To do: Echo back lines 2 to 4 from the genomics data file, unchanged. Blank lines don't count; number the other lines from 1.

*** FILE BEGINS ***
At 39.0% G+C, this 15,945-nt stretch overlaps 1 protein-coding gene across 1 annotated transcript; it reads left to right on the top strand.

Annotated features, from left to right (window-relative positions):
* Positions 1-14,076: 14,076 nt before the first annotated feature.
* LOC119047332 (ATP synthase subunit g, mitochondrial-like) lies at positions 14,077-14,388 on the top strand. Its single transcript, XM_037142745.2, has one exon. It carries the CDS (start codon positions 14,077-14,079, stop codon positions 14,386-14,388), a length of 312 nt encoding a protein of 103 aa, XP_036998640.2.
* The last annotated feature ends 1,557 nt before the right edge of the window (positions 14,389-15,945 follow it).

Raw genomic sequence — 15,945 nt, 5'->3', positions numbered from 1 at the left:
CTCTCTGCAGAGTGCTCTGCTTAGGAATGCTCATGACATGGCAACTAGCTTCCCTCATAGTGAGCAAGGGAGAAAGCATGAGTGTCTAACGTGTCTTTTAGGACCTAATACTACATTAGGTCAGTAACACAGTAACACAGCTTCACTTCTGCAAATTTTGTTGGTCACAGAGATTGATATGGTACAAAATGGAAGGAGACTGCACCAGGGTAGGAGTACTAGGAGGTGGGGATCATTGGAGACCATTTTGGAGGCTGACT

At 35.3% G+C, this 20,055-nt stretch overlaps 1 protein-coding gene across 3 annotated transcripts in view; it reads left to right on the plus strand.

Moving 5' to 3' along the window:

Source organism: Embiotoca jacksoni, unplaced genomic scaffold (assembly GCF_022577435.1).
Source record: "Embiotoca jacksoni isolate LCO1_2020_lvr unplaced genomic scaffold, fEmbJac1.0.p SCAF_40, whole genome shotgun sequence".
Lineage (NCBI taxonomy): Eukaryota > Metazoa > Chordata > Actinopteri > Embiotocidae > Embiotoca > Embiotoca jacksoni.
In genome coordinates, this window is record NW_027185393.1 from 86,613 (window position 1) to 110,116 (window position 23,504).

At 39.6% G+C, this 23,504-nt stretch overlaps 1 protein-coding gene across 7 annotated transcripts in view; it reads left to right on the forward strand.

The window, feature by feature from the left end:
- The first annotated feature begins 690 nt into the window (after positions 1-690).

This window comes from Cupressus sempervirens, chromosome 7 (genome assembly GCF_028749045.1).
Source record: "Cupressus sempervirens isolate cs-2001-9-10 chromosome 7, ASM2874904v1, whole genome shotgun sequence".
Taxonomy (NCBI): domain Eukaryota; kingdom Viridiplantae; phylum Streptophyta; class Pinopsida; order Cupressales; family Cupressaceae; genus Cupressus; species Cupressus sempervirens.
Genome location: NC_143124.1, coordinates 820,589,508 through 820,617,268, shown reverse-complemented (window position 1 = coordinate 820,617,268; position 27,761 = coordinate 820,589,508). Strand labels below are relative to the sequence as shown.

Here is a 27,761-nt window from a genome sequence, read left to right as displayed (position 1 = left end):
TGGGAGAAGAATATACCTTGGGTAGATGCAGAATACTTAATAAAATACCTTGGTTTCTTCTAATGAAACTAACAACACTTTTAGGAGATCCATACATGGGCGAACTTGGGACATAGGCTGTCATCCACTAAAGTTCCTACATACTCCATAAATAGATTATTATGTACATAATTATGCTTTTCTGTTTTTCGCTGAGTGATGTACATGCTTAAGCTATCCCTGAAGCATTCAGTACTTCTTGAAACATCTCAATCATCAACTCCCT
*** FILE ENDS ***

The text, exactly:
Annotated features, from left to right (window-relative positions):
* Positions 1-14,076: 14,076 nt before the first annotated feature.
* LOC119047332 (ATP synthase subunit g, mitochondrial-like) lies at positions 14,077-14,388 on the top strand. Its single transcript, XM_037142745.2, has one exon. It carries the CDS (start codon positions 14,077-14,079, stop codon positions 14,386-14,388), a length of 312 nt encoding a protein of 103 aa, XP_036998640.2.